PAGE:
14. 14. CONCLUSION Assessing the reading and writing abilities of students isan essential part of the learning process. Assessments aredone at every level of the learning process. The reasons forassessments are to identify skills that need review, monitorstudent progress, guide teacher instruction,demonstrate the ef fectiveness of instruction,and provide teachers with information on howinstruction can be improved.
  15. 15. Both instructor and student can provide a morebenefit from the results of initial and well-rounded pictureongoing assessment. Educators are of their skills, abilities,able to design instruction to meet the and ongoing progress.individual needs of their students. Educators can design immediateOngoing informal assessments are instruction based on the results ofparticularly important for English informal assessment. MasteringLanguage Learners. Informal reading and writing skills are extremelyassessments (partner reading, class important because they are used indiscussion, role-playing, every subject area. Achieving these brainstorming, etc.) skills at every level of learning helps students to be successful life-long learners.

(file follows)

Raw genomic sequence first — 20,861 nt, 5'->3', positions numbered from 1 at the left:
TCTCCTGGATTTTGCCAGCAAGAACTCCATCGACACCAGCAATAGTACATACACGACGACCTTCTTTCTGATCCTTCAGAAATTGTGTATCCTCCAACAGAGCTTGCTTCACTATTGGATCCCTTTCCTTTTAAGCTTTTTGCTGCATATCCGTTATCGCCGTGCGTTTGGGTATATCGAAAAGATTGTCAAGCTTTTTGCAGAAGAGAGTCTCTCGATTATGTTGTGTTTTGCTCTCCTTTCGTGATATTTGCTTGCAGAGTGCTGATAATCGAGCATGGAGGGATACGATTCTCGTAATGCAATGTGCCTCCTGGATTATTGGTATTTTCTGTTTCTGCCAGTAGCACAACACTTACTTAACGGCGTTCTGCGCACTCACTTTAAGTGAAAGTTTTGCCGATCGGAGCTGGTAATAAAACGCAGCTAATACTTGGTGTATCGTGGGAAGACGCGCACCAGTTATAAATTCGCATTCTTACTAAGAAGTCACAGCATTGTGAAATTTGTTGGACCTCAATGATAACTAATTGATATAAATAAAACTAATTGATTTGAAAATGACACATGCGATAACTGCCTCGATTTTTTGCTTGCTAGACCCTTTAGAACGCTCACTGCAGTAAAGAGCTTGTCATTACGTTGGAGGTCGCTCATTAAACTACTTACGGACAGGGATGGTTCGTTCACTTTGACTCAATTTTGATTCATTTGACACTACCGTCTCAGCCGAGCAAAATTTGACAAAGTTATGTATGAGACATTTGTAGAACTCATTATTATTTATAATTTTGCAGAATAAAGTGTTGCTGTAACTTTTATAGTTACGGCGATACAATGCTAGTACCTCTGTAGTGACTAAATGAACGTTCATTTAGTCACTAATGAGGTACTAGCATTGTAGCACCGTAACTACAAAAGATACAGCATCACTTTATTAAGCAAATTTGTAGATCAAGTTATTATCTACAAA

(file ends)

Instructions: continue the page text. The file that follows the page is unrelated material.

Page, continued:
16. 16. REFERENCES Berninger, V., Smith, D.R., & O’Donnell, L. (2004). Research- suppor ted assessment-intervention links for reading and writing. National Association of School Psychologists. Retrieved from www.ldonline.org/article574/. Blom-Hof fman, J., Dwyer, J.F., Clarke, A .T., & Power, T.J. (2002). Strategies for conducting outcome evaluations of early inter vention literacy programs. National Association of School Psychologists. Retrieved from www.readingrockets.org/articles/577/. Conference on College Composition and Communication (2009). Writing Assessment: A position statement . Retrieved fromwww.ncte.org/cccc/resources/positions/writingassessm ent.